fluctuation have been required and studied, e.g. optical
heterodyne, a frequency-domain sensor, and so on. For
the application to a frequency-domain sensor, the authors
have studied a novel optical fiber ring laser [1-3].
In general cases birefringence applied to a ring laser is
reciprocal effect and no phase difference generates be-
tween two counter-propagating lights. Fiber ring lasers
for frequency-domain sensors were proposed, e.g., an
optical fiber gyro [4,5] using Sagnac effect and an opti-
cal current sensor [6,7] using Faraday effect. These ef-
fects are non-reciprocal effect.
But in the present study reciprocal effect, i.e., bire-
fringence was used, and making good use of the gain
anisotropy of SOA the authors developed the SOA-fiber
ring laser in which the phase difference occurred by in-
troducing a birefringent medium in the ring cavity be-
tween two counter-propagating oscillations. To investi-
gate the performance of the present laser, we introduced
a photoelastic material in the ring laser cavity and con-
firmed the frequency difference of the counter-propaga-
ting oscillations changed by applying stress to the mate-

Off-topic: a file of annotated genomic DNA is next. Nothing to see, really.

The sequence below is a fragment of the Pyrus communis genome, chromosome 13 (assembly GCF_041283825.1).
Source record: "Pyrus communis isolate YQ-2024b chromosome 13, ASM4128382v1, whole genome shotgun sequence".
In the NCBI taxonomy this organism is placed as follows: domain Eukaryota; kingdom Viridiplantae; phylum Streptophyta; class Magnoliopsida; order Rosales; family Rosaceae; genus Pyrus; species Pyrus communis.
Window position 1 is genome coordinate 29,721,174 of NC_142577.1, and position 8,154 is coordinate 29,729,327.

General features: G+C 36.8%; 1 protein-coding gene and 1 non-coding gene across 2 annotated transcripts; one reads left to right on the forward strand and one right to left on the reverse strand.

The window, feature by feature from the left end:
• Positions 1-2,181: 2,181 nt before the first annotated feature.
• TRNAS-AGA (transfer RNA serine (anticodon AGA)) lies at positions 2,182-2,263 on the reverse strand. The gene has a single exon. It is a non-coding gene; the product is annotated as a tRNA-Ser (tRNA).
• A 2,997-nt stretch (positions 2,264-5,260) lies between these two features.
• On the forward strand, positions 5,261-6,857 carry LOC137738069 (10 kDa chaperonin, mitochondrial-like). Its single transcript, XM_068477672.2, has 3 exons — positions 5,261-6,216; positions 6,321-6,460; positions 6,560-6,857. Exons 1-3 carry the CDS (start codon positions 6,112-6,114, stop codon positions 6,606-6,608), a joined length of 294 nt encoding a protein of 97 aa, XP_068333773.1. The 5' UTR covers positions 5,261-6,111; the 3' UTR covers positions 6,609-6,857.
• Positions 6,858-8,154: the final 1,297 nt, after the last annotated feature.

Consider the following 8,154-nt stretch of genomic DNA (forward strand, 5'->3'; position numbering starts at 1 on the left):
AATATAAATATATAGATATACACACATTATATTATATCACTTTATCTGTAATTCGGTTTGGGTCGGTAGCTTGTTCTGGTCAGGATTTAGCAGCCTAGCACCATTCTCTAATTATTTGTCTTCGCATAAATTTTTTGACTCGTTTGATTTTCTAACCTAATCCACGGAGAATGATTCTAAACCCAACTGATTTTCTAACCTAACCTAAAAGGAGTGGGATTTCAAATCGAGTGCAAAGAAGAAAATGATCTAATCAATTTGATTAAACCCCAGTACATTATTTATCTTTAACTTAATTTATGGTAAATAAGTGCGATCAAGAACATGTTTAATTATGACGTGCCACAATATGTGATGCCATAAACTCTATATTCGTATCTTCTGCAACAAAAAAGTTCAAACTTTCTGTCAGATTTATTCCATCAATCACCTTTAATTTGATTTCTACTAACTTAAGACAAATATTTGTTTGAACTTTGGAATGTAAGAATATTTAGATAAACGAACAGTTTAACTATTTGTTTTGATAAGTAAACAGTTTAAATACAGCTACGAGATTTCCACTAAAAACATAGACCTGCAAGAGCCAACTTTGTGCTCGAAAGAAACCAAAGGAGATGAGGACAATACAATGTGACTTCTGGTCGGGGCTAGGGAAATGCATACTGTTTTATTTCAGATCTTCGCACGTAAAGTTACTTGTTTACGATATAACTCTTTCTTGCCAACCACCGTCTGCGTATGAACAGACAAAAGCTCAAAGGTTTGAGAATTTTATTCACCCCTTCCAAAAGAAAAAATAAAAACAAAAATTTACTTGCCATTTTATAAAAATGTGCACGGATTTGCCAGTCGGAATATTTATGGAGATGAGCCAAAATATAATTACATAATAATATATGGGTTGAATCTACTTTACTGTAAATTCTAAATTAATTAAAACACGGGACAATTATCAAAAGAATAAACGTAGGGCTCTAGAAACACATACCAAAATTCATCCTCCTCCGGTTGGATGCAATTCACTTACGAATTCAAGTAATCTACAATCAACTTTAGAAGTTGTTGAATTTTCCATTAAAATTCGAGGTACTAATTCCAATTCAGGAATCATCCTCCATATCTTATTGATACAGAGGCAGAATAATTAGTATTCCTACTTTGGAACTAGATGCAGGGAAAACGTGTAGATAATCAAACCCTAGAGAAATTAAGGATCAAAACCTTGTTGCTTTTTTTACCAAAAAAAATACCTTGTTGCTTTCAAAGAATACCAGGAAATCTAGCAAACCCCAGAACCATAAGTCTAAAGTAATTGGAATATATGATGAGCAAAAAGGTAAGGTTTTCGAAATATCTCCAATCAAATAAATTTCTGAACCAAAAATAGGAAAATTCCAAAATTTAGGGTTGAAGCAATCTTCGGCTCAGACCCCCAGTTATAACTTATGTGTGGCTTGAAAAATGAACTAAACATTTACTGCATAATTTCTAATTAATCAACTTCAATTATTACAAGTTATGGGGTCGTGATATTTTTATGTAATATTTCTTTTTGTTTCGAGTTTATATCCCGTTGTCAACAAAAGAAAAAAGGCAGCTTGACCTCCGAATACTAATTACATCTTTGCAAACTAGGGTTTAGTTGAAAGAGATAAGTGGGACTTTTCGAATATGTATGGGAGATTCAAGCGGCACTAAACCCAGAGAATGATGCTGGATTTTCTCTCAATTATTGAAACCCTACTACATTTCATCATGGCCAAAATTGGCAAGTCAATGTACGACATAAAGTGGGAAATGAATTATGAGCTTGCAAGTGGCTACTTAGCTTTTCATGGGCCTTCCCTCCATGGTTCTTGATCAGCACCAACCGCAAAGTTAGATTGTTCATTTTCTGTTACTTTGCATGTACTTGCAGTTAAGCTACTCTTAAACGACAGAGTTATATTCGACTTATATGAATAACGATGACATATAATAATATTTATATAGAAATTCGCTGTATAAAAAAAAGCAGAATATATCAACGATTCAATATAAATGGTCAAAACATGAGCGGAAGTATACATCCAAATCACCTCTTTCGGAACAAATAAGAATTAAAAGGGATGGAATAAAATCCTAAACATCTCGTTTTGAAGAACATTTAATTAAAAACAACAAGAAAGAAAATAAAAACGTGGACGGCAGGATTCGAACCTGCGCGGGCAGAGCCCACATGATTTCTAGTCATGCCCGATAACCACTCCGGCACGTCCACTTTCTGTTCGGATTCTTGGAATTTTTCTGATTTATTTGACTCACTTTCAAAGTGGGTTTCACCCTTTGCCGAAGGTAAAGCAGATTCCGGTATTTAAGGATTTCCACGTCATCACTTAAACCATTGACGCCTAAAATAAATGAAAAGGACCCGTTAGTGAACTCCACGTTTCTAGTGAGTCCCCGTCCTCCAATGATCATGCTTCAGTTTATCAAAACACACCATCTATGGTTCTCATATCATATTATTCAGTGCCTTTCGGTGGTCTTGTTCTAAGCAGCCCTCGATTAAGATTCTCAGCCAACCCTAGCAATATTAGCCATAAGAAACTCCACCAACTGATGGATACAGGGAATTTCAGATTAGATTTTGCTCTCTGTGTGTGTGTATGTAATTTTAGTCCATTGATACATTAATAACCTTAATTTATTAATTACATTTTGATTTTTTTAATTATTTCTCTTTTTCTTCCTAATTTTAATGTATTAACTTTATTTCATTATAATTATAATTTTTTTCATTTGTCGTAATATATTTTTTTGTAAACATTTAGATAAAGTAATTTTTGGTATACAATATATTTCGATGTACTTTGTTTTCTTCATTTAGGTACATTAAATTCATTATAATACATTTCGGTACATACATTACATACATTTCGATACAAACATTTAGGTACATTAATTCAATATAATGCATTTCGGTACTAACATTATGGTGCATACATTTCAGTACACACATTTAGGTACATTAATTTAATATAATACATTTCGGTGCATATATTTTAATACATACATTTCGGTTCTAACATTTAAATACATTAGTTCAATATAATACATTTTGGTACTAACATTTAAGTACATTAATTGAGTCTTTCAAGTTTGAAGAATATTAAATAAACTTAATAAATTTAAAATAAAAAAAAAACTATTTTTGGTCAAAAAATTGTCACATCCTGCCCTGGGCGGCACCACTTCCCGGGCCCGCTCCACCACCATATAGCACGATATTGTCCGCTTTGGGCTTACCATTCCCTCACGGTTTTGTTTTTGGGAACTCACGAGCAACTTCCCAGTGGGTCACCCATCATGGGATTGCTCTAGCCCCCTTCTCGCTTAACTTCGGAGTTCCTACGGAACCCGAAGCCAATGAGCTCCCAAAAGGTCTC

rial proportionally.
2. Principle of Operation
The operating principle of the SOA ring laser [1] is
shown in Figure 1. SOA is the gain medium of the laser.
It has polarization anisotropy of its gain and is regarded
as an amplifier only for TE-polarization, which is as-
sumed to be in accordance with the horizontal plane. The
ring cavity contains Faraday rotators R1 and R2 which
generate +45˚ and –45˚-rotation of the state of polariza-
tion (SOP) of light propagating in the clockwise (cw)
direction. The cavity also contains a medium S which
has birefringence (retardation R) and works as a sensing
element when the laser is applied to a fiber sensor.
First, consider light which propagates in the cw direc-
tion in the ring cavity. Horizontally polarized light emit-